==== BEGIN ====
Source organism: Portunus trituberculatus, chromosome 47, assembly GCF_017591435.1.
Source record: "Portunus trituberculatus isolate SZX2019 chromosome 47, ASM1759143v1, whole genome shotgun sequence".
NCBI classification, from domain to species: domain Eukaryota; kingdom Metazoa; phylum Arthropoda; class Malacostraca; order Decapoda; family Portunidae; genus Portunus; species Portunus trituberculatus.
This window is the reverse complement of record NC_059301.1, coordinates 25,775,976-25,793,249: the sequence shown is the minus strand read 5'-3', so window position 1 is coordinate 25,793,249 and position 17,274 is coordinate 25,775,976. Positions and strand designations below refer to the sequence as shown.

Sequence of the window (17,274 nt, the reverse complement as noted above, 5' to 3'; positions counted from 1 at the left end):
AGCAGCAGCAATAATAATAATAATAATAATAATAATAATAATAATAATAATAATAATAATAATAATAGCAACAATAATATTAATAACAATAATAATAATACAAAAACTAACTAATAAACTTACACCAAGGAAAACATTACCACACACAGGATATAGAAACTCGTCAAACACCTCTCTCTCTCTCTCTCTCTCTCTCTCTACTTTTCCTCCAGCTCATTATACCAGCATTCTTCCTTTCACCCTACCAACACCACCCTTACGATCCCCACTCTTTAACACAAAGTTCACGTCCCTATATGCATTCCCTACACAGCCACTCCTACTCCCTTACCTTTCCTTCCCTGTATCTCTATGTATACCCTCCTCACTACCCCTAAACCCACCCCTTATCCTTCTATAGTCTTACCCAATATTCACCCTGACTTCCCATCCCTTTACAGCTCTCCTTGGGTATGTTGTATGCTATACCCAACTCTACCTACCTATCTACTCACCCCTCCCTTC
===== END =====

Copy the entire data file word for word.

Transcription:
Source organism: Portunus trituberculatus, chromosome 47, assembly GCF_017591435.1.
Source record: "Portunus trituberculatus isolate SZX2019 chromosome 47, ASM1759143v1, whole genome shotgun sequence".
NCBI classification, from domain to species: domain Eukaryota; kingdom Metazoa; phylum Arthropoda; class Malacostraca; order Decapoda; family Portunidae; genus Portunus; species Portunus trituberculatus.
This window is the reverse complement of record NC_059301.1, coordinates 25,775,976-25,793,249: the sequence shown is the minus strand read 5'-3', so window position 1 is coordinate 25,793,249 and position 17,274 is coordinate 25,775,976. Positions and strand designations below refer to the sequence as shown.

Sequence of the window (17,274 nt, the reverse complement as noted above, 5' to 3'; positions counted from 1 at the left end):
AGCAGCAGCAATAATAATAATAATAATAATAATAATAATAATAATAATAATAATAATAATAATAATAGCAACAATAATATTAATAACAATAATAATAATACAAAAACTAACTAATAAACTTACACCAAGGAAAACATTACCACACACAGGATATAGAAACTCGTCAAACACCTCTCTCTCTCTCTCTCTCTCTCTCTCTACTTTTCCTCCAGCTCATTATACCAGCATTCTTCCTTTCACCCTACCAACACCACCCTTACGATCCCCACTCTTTAACACAAAGTTCACGTCCCTATATGCATTCCCTACACAGCCACTCCTACTCCCTTACCTTTCCTTCCCTGTATCTCTATGTATACCCTCCTCACTACCCCTAAACCCACCCCTTATCCTTCTATAGTCTTACCCAATATTCACCCTGACTTCCCATCCCTTTACAGCTCTCCTTGGGTATGTTGTATGCTATACCCAACTCTACCTACCTATCTACTCACCCCTCCCTTC